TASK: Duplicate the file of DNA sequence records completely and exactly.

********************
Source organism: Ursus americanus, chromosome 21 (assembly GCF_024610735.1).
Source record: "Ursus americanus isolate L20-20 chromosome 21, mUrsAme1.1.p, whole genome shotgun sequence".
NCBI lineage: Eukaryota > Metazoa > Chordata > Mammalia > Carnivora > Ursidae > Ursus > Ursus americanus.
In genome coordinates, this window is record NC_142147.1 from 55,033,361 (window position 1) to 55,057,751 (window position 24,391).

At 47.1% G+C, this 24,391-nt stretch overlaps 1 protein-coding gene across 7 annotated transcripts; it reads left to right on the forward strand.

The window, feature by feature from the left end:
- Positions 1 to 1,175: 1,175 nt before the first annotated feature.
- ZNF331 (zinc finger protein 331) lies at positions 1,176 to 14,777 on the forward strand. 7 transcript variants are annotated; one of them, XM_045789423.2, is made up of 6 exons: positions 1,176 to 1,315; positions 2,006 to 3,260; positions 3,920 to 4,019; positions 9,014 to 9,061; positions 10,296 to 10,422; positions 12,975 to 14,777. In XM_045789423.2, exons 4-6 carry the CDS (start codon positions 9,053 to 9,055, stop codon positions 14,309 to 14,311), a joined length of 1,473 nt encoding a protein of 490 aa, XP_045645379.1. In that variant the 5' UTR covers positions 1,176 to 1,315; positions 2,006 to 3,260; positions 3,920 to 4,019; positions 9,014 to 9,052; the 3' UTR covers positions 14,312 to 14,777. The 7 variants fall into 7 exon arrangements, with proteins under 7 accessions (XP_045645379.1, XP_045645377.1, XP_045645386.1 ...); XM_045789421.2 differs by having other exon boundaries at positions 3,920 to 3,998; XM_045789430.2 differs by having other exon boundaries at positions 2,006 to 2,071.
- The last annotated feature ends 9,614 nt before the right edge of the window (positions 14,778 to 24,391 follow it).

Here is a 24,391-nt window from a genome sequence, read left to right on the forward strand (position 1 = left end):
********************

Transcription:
Source organism: Ursus americanus, chromosome 21 (assembly GCF_024610735.1).
Source record: "Ursus americanus isolate L20-20 chromosome 21, mUrsAme1.1.p, whole genome shotgun sequence".
NCBI lineage: Eukaryota > Metazoa > Chordata > Mammalia > Carnivora > Ursidae > Ursus > Ursus americanus.
In genome coordinates, this window is record NC_142147.1 from 55,033,361 (window position 1) to 55,057,751 (window position 24,391).

At 47.1% G+C, this 24,391-nt stretch overlaps 1 protein-coding gene across 7 annotated transcripts; it reads left to right on the forward strand.

The window, feature by feature from the left end:
- Positions 1 to 1,175: 1,175 nt before the first annotated feature.
- ZNF331 (zinc finger protein 331) lies at positions 1,176 to 14,777 on the forward strand. 7 transcript variants are annotated; one of them, XM_045789423.2, is made up of 6 exons: positions 1,176 to 1,315; positions 2,006 to 3,260; positions 3,920 to 4,019; positions 9,014 to 9,061; positions 10,296 to 10,422; positions 12,975 to 14,777. In XM_045789423.2, exons 4-6 carry the CDS (start codon positions 9,053 to 9,055, stop codon positions 14,309 to 14,311), a joined length of 1,473 nt encoding a protein of 490 aa, XP_045645379.1. In that variant the 5' UTR covers positions 1,176 to 1,315; positions 2,006 to 3,260; positions 3,920 to 4,019; positions 9,014 to 9,052; the 3' UTR covers positions 14,312 to 14,777. The 7 variants fall into 7 exon arrangements, with proteins under 7 accessions (XP_045645379.1, XP_045645377.1, XP_045645386.1 ...); XM_045789421.2 differs by having other exon boundaries at positions 3,920 to 3,998; XM_045789430.2 differs by having other exon boundaries at positions 2,006 to 2,071.
- The last annotated feature ends 9,614 nt before the right edge of the window (positions 14,778 to 24,391 follow it).

Here is a 24,391-nt window from a genome sequence, read left to right on the forward strand (position 1 = left end):